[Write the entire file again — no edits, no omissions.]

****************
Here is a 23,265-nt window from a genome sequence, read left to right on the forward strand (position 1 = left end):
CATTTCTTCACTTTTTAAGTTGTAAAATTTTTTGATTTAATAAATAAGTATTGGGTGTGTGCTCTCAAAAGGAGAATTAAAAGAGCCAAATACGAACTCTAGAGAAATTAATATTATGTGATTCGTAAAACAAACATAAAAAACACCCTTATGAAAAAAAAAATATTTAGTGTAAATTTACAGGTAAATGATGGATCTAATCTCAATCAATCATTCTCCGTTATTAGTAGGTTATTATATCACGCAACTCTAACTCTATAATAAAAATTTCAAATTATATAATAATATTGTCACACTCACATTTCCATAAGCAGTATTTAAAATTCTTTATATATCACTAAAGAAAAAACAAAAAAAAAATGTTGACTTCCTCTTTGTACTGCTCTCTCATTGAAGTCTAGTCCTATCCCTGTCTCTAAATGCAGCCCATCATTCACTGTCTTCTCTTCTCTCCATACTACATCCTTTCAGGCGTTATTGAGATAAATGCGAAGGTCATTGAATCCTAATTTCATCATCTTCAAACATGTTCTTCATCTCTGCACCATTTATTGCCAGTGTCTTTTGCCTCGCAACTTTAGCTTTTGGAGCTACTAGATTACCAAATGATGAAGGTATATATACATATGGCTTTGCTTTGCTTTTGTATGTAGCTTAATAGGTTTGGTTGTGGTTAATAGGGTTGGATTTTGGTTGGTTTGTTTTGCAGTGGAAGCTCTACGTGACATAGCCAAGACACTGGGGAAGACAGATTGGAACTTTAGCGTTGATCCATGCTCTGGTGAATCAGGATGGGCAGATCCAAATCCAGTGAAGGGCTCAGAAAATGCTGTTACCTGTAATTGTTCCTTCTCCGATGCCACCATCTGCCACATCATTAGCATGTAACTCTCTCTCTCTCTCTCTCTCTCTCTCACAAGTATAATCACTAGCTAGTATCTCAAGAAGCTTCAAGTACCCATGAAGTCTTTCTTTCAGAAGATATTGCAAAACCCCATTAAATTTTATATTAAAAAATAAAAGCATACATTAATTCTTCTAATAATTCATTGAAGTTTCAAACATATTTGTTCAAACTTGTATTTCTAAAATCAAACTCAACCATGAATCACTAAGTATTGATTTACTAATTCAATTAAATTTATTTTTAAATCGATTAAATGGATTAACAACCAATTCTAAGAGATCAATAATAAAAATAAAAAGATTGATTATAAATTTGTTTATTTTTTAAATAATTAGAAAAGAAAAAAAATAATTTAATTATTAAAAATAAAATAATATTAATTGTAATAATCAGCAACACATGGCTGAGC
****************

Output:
Here is a 23,265-nt window from a genome sequence, read left to right on the forward strand (position 1 = left end):
CATTTCTTCACTTTTTAAGTTGTAAAATTTTTTGATTTAATAAATAAGTATTGGGTGTGTGCTCTCAAAAGGAGAATTAAAAGAGCCAAATACGAACTCTAGAGAAATTAATATTATGTGATTCGTAAAACAAACATAAAAAACACCCTTATGAAAAAAAAAATATTTAGTGTAAATTTACAGGTAAATGATGGATCTAATCTCAATCAATCATTCTCCGTTATTAGTAGGTTATTATATCACGCAACTCTAACTCTATAATAAAAATTTCAAATTATATAATAATATTGTCACACTCACATTTCCATAAGCAGTATTTAAAATTCTTTATATATCACTAAAGAAAAAACAAAAAAAAAATGTTGACTTCCTCTTTGTACTGCTCTCTCATTGAAGTCTAGTCCTATCCCTGTCTCTAAATGCAGCCCATCATTCACTGTCTTCTCTTCTCTCCATACTACATCCTTTCAGGCGTTATTGAGATAAATGCGAAGGTCATTGAATCCTAATTTCATCATCTTCAAACATGTTCTTCATCTCTGCACCATTTATTGCCAGTGTCTTTTGCCTCGCAACTTTAGCTTTTGGAGCTACTAGATTACCAAATGATGAAGGTATATATACATATGGCTTTGCTTTGCTTTTGTATGTAGCTTAATAGGTTTGGTTGTGGTTAATAGGGTTGGATTTTGGTTGGTTTGTTTTGCAGTGGAAGCTCTACGTGACATAGCCAAGACACTGGGGAAGACAGATTGGAACTTTAGCGTTGATCCATGCTCTGGTGAATCAGGATGGGCAGATCCAAATCCAGTGAAGGGCTCAGAAAATGCTGTTACCTGTAATTGTTCCTTCTCCGATGCCACCATCTGCCACATCATTAGCATGTAACTCTCTCTCTCTCTCTCTCTCTCTCTCACAAGTATAATCACTAGCTAGTATCTCAAGAAGCTTCAAGTACCCATGAAGTCTTTCTTTCAGAAGATATTGCAAAACCCCATTAAATTTTATATTAAAAAATAAAAGCATACATTAATTCTTCTAATAATTCATTGAAGTTTCAAACATATTTGTTCAAACTTGTATTTCTAAAATCAAACTCAACCATGAATCACTAAGTATTGATTTACTAATTCAATTAAATTTATTTTTAAATCGATTAAATGGATTAACAACCAATTCTAAGAGATCAATAATAAAAATAAAAAGATTGATTATAAATTTGTTTATTTTTTAAATAATTAGAAAAGAAAAAAAATAATTTAATTATTAAAAATAAAATAATATTAATTGTAATAATCAGCAACACATGGCTGAGC